Greetings students. Today is the first day of MMA 101. This will be a short lived series geared toward getting “rookies” up to speed with us “veterans” of the MMA game. How short? Depends on how fast you learn. I hope you are well rested and ready to learn. I will be your instructor. You can call me, R.K., Robert, Mr. Menn, or in Joao’s case, Arlovski. I don’t really care what you call me, but in the end you will call me Master. Maybe not all that, but you’ll learn a thing or two.
Now, I know there are a few of you out there who are “new” to this sport, so today’s class will be short and sweet and to the point. We’ll start with a few basic questions.
What are the weight classes in the UFC?
Lightweight: 146 to 155 lb (67 to 70 kg)
Welterweight: 156 to 170 lb (71 to 77 kg)
Middleweight: 171 to 185 lb (78 to 84 kg)
Light Heavyweight: 186 to 205 lb (85 to 93 kg)
Heavyweight: 206 to 265 lb (94 to 120 kg)
**Note: You are allowed a one pound allowance during the weigh-ins. If you are over and your opponent chooses to still fight, you forfeit some of your fight purse to your opponent.
In addition, there are four other weight classes specified in the Unified Rules which the UFC does not currently utilize: Flyweight (under 125 lb, 57 kg), Bantamweight (126 to 135 lb, 61 kg), Featherweight (136 to 145 lb, 66 kg), and Super Heavyweight ( above 265 lb, 120 kg). The Bantamweight and Featherweight classes are used in another promotion owned by Zuffa, LLC, World Extreme Cagefighting (WEC).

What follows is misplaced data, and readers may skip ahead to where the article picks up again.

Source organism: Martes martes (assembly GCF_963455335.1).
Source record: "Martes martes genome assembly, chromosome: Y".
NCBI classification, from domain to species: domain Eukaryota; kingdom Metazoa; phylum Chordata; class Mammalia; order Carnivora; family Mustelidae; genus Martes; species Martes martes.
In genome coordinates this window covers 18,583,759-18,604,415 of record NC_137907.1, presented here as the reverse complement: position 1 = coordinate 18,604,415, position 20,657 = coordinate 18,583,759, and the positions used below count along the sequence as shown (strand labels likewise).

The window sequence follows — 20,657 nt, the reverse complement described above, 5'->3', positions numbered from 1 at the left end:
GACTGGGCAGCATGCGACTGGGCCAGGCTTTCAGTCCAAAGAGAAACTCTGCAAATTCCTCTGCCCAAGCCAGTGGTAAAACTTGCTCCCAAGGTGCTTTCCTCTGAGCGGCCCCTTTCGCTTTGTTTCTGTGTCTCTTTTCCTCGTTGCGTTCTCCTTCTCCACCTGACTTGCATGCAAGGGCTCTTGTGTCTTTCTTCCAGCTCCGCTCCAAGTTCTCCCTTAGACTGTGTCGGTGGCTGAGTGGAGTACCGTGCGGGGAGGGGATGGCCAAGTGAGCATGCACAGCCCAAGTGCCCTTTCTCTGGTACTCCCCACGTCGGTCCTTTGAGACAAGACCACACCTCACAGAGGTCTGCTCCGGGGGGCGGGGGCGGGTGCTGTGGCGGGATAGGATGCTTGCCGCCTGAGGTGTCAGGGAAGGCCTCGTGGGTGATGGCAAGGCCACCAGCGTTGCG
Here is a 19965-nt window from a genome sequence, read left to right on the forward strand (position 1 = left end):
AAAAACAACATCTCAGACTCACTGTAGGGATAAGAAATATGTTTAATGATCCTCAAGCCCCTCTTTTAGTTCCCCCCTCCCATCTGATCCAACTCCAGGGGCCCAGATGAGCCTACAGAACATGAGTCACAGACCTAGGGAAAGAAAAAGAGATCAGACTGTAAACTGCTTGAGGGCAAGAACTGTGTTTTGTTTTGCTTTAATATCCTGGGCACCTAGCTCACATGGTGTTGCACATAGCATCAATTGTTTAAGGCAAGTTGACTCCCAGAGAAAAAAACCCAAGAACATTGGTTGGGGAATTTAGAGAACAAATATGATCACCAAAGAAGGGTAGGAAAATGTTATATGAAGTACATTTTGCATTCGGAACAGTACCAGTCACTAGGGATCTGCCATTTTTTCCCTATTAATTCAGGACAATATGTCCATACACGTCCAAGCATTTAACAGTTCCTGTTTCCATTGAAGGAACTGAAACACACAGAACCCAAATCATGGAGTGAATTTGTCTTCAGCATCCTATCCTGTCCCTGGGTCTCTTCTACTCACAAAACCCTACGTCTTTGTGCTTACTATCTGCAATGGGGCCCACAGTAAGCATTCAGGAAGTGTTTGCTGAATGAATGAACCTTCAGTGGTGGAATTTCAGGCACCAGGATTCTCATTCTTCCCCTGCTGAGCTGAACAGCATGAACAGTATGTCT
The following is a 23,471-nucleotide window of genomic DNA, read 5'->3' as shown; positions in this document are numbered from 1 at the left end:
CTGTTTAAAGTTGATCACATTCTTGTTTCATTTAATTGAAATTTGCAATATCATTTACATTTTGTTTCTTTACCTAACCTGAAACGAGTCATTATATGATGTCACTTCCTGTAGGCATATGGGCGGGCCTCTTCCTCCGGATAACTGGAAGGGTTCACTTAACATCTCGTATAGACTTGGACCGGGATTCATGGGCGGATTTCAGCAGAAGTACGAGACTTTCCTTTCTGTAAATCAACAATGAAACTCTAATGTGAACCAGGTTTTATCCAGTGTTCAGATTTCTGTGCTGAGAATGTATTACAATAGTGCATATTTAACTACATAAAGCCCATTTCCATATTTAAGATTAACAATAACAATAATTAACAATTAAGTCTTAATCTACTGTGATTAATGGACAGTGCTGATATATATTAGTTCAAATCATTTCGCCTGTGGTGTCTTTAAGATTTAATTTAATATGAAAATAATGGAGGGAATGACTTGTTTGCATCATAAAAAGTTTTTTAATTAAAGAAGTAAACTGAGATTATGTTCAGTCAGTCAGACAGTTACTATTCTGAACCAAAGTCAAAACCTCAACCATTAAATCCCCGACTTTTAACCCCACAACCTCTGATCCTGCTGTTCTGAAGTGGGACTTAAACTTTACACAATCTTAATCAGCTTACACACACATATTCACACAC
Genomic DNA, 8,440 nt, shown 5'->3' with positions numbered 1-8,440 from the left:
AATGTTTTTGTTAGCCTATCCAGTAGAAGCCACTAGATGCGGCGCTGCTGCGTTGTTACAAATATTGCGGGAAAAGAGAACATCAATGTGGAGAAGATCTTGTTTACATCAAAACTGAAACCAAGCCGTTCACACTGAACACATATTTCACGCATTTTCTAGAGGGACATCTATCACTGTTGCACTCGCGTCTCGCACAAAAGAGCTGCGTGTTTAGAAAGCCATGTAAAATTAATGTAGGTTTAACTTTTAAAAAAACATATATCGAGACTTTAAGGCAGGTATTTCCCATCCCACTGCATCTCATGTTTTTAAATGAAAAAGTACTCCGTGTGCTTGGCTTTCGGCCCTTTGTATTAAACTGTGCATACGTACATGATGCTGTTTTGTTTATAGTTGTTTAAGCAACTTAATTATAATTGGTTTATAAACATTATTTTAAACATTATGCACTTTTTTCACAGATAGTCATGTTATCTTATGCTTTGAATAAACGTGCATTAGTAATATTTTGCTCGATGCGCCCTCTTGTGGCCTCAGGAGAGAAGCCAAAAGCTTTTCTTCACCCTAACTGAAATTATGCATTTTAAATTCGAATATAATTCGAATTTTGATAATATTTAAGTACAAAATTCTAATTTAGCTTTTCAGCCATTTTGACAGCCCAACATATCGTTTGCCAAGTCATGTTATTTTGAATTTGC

Who is responsible for deciding UFC matches?
As much as there is a tendency to blame Dana White for everything, it is actually Joe Silva who primarily decides the UFC fights. Dana just hypes the s#%t out of them. That’s not to say Dana doesn’t hold any influence over who fights who, but he usually just promotes what Joe Silva draws up.
How can an MMA fight end?
By Knockout (KO), Technical Knockout (TKO), Submission (either by tapout or by technical submission), Disqualification (DQ), judges’ decision (DES), towel being thrown in by the corner, No Contest (NC) (e.g.: accidental headbutt or strike to the groin, with the fighter being unable to continue).
Why are there stand-ups in some fights?
The referee may decide to stand up fighters if the fight is on the ground and there isn’t enough activity. One of the fighters, or even both, may be penalized for that if they continue to stall the action.
Well, that’s it for today. I don’t want to overload your fragile little minds just yet. However, next week we’ll delve into the more exciting world of submission. Be ready.